Comparative Ethical Analysis of Competition in Academia: Academic Massification and Academic Elitism?
Parhizgar, Kamal Dean, Competition Forum
This article is a comparative ethical analysis between academic massification and academic elitism. The research undertaken revealed that there are fundamental significant differences between academic justice and academic fairness. Specifically, with regard to the causal deontological and consequential utilitarian end results both models were generally concerned about the problems faced by families and communities concerning equal opportunities and equitable competitive opportunities for admitting and educating students in colleges and universities. Analysis of perceptual similarities and differences, however, revealed that more variable perceptions exist between academic massification and academic elitism systems. Although both set of models consistently placed greater emphasis on the issue of competitive meritocracy among students, academic massification showed more tendency to emphasize similarities to prevail justice and academic elitism emphasized more on cost-benefit analysis.
Keywords: Elitism, Massivism, Massification, Meritarian, Equalitarian, Equitabilitarian
The words justice, fairness, equality, and equity are frequently heard by all of us. They are parts of the claims in democratic nations. As we become more aware of multicultural differences, we may tend to doubt that words like justice refer to objective universally oriented values and that fairness is more oriented to the generosity of mind. Justice and fairness are essentially comparative. They are concerned with comparative treatments given to the members of a group when benefits and burdens are distributed, and when rules and the laws are administered, when members of a group cooperate or compete with each other.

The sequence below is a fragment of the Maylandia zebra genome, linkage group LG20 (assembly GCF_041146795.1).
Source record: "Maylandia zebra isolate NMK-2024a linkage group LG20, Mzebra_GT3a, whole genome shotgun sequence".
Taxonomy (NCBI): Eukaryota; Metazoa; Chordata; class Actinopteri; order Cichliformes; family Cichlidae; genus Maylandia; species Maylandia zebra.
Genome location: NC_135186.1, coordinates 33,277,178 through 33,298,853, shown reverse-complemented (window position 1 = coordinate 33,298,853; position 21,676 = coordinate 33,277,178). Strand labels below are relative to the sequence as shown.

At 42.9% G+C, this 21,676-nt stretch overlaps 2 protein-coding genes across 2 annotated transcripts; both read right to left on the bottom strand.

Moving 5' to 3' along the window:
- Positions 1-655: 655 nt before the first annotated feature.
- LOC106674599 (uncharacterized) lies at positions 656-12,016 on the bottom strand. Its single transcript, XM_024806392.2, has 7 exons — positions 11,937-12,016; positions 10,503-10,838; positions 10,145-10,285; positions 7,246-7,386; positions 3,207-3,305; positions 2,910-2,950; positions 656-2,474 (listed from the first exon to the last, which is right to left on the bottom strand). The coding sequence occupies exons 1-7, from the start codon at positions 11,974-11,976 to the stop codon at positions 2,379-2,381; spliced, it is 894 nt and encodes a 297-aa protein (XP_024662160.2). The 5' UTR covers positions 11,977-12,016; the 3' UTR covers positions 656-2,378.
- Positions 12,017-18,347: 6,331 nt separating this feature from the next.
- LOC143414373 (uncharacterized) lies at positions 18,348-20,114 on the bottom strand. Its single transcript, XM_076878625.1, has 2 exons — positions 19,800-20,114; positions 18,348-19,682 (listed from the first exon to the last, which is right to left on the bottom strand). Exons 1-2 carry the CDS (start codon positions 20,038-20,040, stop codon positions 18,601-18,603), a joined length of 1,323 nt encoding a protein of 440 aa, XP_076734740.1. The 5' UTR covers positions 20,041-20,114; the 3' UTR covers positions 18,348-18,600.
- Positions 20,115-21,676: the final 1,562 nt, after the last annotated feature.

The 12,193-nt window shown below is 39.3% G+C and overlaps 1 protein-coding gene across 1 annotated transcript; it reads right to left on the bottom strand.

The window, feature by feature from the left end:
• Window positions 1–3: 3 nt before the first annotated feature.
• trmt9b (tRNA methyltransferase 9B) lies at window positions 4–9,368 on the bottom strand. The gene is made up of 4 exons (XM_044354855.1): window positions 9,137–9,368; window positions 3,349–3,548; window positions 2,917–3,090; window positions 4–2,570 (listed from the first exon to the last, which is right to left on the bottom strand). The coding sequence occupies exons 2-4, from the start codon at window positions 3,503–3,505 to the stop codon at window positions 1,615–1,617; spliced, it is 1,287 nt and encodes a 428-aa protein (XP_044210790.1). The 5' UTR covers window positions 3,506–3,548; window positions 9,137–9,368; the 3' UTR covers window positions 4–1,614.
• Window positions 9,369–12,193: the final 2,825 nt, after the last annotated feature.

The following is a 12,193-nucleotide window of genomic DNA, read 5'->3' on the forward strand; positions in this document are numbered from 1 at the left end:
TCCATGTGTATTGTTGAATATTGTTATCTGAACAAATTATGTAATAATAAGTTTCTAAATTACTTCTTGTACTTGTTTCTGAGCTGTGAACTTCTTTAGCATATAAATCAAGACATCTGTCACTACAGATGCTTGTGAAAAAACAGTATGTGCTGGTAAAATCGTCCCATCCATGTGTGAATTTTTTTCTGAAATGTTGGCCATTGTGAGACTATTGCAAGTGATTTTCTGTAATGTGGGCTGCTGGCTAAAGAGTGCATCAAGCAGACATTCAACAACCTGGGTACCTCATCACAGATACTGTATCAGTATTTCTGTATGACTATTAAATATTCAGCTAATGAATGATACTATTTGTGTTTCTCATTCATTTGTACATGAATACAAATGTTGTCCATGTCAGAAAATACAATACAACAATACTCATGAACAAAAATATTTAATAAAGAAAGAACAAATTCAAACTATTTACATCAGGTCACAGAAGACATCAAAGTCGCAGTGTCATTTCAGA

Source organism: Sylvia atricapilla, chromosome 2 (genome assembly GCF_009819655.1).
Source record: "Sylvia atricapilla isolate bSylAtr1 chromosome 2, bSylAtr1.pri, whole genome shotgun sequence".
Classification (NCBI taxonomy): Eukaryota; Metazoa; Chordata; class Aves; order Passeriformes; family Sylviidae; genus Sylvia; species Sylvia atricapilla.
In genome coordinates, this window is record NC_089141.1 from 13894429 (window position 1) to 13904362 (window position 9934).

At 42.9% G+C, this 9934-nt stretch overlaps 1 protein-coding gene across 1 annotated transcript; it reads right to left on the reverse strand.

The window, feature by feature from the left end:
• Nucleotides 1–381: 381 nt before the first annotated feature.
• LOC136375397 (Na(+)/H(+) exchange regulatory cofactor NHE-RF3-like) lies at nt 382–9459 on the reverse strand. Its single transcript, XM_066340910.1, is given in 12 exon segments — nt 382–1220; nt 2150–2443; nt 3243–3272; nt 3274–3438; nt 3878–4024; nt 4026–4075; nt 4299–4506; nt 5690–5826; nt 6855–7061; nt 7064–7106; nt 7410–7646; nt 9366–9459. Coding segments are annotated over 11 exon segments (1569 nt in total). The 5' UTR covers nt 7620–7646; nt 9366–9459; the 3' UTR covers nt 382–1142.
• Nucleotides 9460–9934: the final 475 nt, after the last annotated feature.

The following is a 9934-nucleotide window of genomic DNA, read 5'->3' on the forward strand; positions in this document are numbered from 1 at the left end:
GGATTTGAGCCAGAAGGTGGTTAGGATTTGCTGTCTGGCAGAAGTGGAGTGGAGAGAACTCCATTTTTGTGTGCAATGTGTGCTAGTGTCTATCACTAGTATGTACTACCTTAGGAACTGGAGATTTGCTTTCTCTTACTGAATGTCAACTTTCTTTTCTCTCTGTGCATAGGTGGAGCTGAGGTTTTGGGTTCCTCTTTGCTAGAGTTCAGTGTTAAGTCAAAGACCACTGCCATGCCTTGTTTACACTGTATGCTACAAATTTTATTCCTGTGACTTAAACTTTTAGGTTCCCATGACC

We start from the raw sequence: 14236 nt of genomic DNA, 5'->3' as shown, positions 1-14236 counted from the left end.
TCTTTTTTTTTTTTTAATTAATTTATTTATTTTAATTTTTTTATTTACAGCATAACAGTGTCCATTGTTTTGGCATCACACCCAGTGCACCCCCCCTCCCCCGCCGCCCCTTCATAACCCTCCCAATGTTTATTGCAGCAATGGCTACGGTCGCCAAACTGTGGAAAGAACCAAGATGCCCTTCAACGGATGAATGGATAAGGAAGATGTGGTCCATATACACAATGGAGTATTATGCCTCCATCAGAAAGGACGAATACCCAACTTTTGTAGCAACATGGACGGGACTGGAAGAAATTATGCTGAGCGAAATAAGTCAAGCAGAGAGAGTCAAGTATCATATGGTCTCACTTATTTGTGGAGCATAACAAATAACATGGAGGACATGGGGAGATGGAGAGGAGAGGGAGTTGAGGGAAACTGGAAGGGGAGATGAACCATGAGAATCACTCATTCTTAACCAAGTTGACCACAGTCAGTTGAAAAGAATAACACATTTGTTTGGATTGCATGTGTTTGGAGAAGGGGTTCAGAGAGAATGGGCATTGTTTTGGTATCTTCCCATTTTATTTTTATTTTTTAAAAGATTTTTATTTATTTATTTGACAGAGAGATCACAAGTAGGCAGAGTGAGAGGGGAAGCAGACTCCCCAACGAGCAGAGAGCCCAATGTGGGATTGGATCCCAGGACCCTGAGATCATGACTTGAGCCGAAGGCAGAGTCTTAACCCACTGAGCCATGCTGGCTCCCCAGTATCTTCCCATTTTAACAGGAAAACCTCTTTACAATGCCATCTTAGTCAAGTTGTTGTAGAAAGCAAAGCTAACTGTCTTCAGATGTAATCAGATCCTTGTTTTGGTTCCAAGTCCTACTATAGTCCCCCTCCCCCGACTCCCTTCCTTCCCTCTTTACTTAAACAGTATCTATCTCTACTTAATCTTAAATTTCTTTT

There are at least three interpretations of justice, ranging from (1) meritarian (2) to equalitarian and (3) to equitablitarian. The meritarian view of justice is that the good things in life should be distributed in accordance with equality at the started point and be assessed at the end result. The competitive meritarian justice coins with those who work hard deserve or merit more than those who do not (Deutsch, 1989: 142). The second basic account of equitabilitarian justice to be considered, as the Marxist view is usually summed up in the expression, "from each according to his/her ability, to each according to his/her needs." This system emphasizes on distributive justice rather than contributive justice. The third basic account is based upon the equalitarian view that underlies the values of many cultures in this world. Their position is life is based upon the theses of Social Darwinism; the survival of the fittest and the demise of the weakest and sickest. This is known as elitism.
Fairness is something we have all grown up hearing as praised. It is related to the equitability of opportunities, not equality of outcomes. Most of us, through our senses of humanity, accept it, but not all. Nevertheless, many of us may suspect what are just, fair, equal, and equitable treatments of self and others. French and Granrose (1995: 123) indicated: "...Commitment to some basic sense of fairness is deeply rooted in virtually all of us. This will be illustrated by a hypothetical conversation between a student and an ethical instructor by arguing about the nature of justice and fairness as follows:
STUDENT: Values are relative and one person's are as good as another's.
TEACHER: No, some peoples are better than others and deserve to be treated well.
STUDENT: No, values are relative, and no one can impose personal values on another.
TEACHER: Values are not relative, and if you do not agree then I will flunk you.
STUDENT: That would not be fair.
TEACHER: Are you trying to impose your view of what is fair on me?
STUDENT: I think I see your point.
This type of dialectic argument casts doubt on a glib relativism and suggests that beneath our occasional skepticism about the claims of morality lies what might be called a moral presupposition that has to do with fairness and not with justice. …